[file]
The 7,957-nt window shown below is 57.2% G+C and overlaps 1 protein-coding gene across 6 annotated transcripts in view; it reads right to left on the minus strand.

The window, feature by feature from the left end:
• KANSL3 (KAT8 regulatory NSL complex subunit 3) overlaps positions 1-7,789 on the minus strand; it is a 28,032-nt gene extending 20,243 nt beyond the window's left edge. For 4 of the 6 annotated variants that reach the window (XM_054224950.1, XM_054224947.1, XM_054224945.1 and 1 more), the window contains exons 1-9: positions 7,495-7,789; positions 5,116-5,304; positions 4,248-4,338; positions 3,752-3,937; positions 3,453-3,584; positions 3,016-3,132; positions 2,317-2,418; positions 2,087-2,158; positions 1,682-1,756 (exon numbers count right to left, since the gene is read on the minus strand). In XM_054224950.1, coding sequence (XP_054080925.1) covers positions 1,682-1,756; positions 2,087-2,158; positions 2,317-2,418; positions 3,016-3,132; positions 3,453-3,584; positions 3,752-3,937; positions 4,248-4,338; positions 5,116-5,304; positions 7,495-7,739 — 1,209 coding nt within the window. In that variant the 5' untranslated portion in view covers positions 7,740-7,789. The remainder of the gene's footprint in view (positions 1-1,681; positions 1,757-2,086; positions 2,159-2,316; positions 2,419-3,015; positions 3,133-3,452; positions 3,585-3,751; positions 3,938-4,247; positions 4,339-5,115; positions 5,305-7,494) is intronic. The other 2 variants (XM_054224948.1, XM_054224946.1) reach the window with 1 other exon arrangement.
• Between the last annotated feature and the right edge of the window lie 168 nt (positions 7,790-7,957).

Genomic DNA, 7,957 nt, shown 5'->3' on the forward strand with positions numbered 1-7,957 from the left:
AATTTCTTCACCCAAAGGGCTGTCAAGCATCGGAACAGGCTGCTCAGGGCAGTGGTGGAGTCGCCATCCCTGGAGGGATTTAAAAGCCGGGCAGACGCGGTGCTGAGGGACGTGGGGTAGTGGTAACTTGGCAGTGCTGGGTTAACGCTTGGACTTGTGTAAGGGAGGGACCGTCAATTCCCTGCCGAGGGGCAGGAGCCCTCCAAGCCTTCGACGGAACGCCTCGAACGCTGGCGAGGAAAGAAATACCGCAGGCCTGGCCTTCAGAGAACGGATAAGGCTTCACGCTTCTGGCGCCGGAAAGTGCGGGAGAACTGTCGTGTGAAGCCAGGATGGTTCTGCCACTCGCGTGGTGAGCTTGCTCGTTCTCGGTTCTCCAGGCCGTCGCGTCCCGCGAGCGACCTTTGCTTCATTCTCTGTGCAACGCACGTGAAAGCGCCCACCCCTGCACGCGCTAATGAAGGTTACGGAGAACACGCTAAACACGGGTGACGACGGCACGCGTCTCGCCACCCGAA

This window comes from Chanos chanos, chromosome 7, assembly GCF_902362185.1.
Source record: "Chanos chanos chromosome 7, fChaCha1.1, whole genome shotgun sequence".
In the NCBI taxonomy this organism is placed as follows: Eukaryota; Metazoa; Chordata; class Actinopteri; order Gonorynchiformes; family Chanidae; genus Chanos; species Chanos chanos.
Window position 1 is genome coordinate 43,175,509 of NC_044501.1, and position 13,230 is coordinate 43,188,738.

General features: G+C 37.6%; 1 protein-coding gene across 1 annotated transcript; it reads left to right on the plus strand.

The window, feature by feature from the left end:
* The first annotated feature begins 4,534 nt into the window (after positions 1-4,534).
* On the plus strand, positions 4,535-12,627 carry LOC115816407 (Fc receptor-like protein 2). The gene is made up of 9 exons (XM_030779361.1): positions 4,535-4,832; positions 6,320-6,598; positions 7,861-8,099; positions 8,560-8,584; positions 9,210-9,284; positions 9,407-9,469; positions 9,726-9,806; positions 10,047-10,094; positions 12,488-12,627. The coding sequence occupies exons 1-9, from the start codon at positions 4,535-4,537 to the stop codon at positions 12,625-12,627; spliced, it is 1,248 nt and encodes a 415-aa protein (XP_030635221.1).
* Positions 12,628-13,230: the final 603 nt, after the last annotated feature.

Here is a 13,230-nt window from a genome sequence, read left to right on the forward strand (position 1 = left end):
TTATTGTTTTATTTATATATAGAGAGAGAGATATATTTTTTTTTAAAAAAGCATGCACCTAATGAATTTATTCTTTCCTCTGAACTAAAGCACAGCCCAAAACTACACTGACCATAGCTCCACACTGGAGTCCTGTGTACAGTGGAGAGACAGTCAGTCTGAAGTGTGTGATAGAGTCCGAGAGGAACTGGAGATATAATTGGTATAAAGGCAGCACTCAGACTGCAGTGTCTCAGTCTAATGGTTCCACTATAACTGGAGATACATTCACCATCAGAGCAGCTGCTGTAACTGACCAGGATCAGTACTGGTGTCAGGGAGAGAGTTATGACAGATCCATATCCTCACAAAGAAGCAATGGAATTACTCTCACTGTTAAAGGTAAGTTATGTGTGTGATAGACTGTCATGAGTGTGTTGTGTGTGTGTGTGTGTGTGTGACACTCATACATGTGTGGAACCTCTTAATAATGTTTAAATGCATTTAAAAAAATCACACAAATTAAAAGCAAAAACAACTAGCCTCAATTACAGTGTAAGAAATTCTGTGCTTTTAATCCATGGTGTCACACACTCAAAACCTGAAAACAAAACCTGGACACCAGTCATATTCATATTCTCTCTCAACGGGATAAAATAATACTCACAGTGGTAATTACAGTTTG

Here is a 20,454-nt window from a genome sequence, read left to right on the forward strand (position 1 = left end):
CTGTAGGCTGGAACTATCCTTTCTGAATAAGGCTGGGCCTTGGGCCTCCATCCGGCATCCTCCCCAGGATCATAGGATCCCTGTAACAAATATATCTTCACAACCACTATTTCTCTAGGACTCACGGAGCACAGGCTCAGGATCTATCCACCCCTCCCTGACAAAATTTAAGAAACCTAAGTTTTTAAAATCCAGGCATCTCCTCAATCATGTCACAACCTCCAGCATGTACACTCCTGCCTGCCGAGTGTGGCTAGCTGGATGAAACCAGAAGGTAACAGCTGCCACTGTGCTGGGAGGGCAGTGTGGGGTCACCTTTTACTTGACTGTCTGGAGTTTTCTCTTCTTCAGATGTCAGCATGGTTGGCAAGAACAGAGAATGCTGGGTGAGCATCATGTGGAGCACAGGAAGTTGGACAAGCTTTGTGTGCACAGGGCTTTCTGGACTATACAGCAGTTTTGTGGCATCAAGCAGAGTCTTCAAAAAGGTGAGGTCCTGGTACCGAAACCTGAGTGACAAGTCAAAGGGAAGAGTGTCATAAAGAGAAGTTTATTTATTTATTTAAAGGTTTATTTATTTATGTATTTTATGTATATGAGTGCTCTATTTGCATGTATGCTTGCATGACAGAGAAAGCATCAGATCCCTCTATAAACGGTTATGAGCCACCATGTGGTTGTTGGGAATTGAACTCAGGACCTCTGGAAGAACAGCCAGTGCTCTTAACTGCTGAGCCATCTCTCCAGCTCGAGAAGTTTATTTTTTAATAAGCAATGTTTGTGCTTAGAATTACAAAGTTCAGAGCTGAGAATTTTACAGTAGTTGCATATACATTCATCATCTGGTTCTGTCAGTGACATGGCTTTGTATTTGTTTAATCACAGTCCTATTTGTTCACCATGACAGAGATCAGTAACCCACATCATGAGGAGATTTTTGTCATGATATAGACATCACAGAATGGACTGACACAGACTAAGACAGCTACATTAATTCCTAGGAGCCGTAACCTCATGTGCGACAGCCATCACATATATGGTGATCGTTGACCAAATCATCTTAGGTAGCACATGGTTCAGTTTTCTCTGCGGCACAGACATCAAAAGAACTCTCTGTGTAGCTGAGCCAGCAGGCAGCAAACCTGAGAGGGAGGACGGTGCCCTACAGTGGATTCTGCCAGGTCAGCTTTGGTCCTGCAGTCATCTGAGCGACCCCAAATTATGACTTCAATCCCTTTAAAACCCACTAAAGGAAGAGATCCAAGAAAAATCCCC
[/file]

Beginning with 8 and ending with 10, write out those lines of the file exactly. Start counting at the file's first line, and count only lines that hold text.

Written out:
Source record: "Chanos chanos chromosome 7, fChaCha1.1, whole genome shotgun sequence".
In the NCBI taxonomy this organism is placed as follows: Eukaryota; Metazoa; Chordata; class Actinopteri; order Gonorynchiformes; family Chanidae; genus Chanos; species Chanos chanos.
Window position 1 is genome coordinate 43,175,509 of NC_044501.1, and position 13,230 is coordinate 43,188,738.